Canadian forces are expected to remain active in southern Afghanistan after the current Parliamentary mandate for their mission expires at the end of 2011, says Canada’s Defence Minister Peter MacKay. Canadian troops will focus on training and reconstruction work, while U.S. forces will take over their combat tasks.
By Frank Kuin in Halifax
Canadian forces will likely remain active in southern Afghanistan after the current Parliamentary mandate for their mission expires at the end of 2011, says Peter MacKay, Canada’s Minister of National Defence.
As far as the Canadian government is concerned, Canadian troops will remain engaged in training and reconstruction work, MacKay said in conversation with NRC Handelsblad during the Halifax Forum, an international security conference organized by the German Marshall Fund.
MacKay, who spoke with his U.S. counterpart Robert Gates this weekend at the conference, expects that the United States will soon send nearly 40,000 additional troops to Afghanistan, and that other countries will be asked for reinforcements.
Canada, which has about 2,800 troops stationed in Kandahar, the stronghold of the former Taliban regime, has already begun discussions with the U.S. on the deployment of American combat troops in the province, MacKay said.
The Parliamentary mandate for the Canadian combat mission, in which 133 Canadians have been killed, will expire at the end of 2011. Like the Netherlands, Canada has set a firm deadline. The Conservatives have a minority government, and politically there is no will to extend the mission in its present form.
“Our Parliamentary motion states that the combat mission will end in 2011,” said MacKay, who served as host for the Halifax Forum in his home province of Nova Scotia. “That will end what I would describe as a full-range, fully engaged military operation.”
“Talk of exit strategies and end dates emboldens the Taliban insurgents”
The focus of the Canadian troops will shift after 2011, MacKay said. “We transition into greater emphasis on reconstruction and development. In the next 18 months, with all the moving parts and everything that’s in play, we will determine how that configuration will be structured.”
Canadians will remain engaged, MacKay said. “I do see Canadians in Afghanistan well beyond 2011, doing further humanitarian work in Kandahar,” he said, citing the Dahla Dam as an example of the future approach. Protection of the Canadian irrigation project has already been handed over to the Americans.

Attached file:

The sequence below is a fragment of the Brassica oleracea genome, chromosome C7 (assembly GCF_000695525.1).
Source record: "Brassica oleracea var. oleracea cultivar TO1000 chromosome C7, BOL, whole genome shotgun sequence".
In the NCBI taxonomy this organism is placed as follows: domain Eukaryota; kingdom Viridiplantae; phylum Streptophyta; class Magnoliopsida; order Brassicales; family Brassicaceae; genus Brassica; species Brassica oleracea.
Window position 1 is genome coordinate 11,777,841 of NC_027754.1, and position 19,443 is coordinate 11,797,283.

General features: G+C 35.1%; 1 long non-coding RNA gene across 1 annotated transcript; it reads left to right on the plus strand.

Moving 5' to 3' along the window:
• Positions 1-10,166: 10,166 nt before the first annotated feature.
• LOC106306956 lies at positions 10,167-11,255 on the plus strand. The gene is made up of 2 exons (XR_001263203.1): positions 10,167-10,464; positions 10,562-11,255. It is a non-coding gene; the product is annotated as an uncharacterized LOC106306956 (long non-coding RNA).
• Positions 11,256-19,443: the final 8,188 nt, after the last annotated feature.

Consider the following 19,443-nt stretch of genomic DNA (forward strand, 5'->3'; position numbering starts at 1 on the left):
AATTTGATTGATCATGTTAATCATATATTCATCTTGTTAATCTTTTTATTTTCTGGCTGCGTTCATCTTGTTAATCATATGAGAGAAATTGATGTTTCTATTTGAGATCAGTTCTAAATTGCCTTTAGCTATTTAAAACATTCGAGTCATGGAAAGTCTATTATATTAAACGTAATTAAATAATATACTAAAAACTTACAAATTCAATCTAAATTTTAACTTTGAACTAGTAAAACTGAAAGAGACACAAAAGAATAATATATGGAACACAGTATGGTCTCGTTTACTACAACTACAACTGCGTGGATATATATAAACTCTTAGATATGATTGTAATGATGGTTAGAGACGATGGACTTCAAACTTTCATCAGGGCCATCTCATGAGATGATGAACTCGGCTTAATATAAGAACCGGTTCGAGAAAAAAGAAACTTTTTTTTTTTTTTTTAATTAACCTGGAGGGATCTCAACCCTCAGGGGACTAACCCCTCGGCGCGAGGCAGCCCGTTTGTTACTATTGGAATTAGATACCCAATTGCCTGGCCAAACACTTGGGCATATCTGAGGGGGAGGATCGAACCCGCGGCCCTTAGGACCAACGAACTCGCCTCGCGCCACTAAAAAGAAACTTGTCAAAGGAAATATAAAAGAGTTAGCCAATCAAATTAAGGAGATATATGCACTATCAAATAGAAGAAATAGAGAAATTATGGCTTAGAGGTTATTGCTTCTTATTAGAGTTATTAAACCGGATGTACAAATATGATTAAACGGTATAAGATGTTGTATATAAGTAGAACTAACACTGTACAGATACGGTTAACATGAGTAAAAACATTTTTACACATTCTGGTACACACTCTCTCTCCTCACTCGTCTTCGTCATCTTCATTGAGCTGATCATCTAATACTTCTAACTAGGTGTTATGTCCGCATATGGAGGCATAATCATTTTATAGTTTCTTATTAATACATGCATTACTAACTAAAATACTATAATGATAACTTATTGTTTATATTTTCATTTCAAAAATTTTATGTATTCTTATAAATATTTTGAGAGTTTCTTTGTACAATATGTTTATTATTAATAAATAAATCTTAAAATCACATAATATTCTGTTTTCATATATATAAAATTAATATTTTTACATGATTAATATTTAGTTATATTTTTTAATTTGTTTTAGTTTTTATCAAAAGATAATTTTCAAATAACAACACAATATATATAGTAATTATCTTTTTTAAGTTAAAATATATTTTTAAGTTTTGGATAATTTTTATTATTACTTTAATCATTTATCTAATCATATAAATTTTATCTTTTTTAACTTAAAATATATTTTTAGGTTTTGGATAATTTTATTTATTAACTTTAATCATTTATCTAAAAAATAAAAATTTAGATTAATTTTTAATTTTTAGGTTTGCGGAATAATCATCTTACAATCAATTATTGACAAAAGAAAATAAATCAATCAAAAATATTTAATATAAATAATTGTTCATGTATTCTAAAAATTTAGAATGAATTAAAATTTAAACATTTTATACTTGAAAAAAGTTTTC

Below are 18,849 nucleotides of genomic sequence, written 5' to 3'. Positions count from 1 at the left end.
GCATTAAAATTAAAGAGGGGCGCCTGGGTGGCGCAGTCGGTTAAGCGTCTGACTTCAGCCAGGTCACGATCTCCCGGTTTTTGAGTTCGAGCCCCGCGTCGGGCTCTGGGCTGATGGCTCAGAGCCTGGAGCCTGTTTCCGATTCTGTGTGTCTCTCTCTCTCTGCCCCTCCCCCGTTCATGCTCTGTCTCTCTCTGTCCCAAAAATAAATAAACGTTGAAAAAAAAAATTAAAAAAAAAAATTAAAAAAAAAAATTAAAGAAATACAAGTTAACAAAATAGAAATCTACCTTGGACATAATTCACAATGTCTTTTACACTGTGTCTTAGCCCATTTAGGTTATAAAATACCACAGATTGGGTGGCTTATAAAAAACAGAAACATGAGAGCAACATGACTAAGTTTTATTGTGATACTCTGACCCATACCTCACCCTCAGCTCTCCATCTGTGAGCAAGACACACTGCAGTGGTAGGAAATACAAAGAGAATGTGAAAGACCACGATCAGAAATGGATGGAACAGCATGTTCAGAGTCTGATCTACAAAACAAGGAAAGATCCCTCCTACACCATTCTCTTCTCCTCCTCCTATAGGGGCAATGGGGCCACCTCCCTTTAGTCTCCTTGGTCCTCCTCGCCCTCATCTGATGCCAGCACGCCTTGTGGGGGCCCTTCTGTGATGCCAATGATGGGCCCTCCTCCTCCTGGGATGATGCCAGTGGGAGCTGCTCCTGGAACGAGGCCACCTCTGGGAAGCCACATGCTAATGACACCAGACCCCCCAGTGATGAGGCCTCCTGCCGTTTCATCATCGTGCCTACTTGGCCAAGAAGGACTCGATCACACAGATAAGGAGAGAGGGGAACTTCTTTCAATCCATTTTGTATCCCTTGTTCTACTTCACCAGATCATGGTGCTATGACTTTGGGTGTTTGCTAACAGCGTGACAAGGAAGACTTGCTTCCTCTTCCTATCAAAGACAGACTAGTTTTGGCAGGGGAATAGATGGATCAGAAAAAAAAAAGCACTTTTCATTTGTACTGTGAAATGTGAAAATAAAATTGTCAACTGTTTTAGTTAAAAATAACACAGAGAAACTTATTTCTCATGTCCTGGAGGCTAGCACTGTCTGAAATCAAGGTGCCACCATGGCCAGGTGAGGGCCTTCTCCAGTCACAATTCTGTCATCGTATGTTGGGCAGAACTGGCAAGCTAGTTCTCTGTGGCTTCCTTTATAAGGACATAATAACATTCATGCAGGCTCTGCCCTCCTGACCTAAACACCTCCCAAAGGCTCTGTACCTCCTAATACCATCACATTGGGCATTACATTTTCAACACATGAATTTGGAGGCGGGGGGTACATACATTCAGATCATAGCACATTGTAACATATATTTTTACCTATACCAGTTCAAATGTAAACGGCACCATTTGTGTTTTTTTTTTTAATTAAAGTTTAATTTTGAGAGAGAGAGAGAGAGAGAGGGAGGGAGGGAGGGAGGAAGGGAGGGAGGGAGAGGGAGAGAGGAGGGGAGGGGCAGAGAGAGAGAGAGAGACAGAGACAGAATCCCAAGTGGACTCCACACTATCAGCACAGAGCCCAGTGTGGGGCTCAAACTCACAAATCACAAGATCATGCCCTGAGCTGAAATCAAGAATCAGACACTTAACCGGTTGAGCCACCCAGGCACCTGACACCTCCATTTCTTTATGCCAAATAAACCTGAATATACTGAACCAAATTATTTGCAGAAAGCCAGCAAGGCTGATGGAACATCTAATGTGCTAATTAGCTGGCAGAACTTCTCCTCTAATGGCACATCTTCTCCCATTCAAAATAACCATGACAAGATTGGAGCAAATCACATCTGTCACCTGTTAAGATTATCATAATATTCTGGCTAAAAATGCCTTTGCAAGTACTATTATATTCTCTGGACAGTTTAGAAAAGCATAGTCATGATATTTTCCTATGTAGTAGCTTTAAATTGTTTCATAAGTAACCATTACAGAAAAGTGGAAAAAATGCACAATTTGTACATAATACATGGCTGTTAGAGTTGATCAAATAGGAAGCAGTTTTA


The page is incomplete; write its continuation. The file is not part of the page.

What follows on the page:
The Canadian position differs from that of the Netherlands. Dutch forces will leave Uruzgan, which borders Kandahar, in late 2010. The Dutch Parliament has adopted a motion ruling out that Dutch forces can remain in Afghanistan after next year.
MacKay prefers not to focus the discussion on deadlines. “I would look at these dates as transition dates, as opposed to end dates. I think that talk of exit strategies and end dates emboldens the Taliban insurgents. They can just set their stopwatches and run out the clock until everybody goes home. It is better to say that we’re transitioning into capacity building and allowing the Afghans to do what they’ve been trained to do in securing their own sovereign borders and protecting their own populations.”
Meanwhile, President Barack Obama is expected to respond soon to the recommendations by the U.S. mission commander, General Stanley McChrystal, to send an additional 40,000 American troops to Afghanistan.
As a result, Canada is primarily looking at the U.S. for reinforcements in the short term, MacKay said. “Three striker brigades are going to make a big difference. But I’m quick to say we’re still doing a full-range combat mission for 18 months. So I make no apologies for having some reservations. This mission has come at a very high cost to Canadians.
“We have been among a handful of countries right in the thick of it, in Kandahar,” said MacKay, who visited the area earlier this month. “We have taken significant casualties and many with catastrophic injuries. This has been a bit of a wake-up call for our country, to see young men and women coming back in coffins draped with our flag, to see a number of young men and women severely disabled because of their efforts. It’s had a sobering impact.”
MacKay says he empathizes with the Dutch. “They have made a great contribution, they have come to the south when others wouldn’t, and they have had to communicate this to their public.”
“This mission has come at a very high cost to Canadians”
The Defence Minister, who has made efforts in recent years to convince other NATO allies to send troops to the dangerous south, is philosophical about what other countries can do. “Countries are doing what they can within caveats, within Constitutional limitations, and within coalition government limitations. I understand that. We’re not in a coalition, but we are in a minority. Which is what makes this such a delicate balance.”
Should the Conservative government of Prime Minister Stephen Harper win a majority in the next election, which will probably be held within a year, the Canadian role in Afghanistan may be reconsidered.
“I think each country has to deal with its own conditions,” said MacKay. “It is a realistic approach to suggest that we’re reconfiguring based on what our public wants and the size of our military. But we need to focus on success. Instead of an exit strategy we should be talking about a success strategy.”
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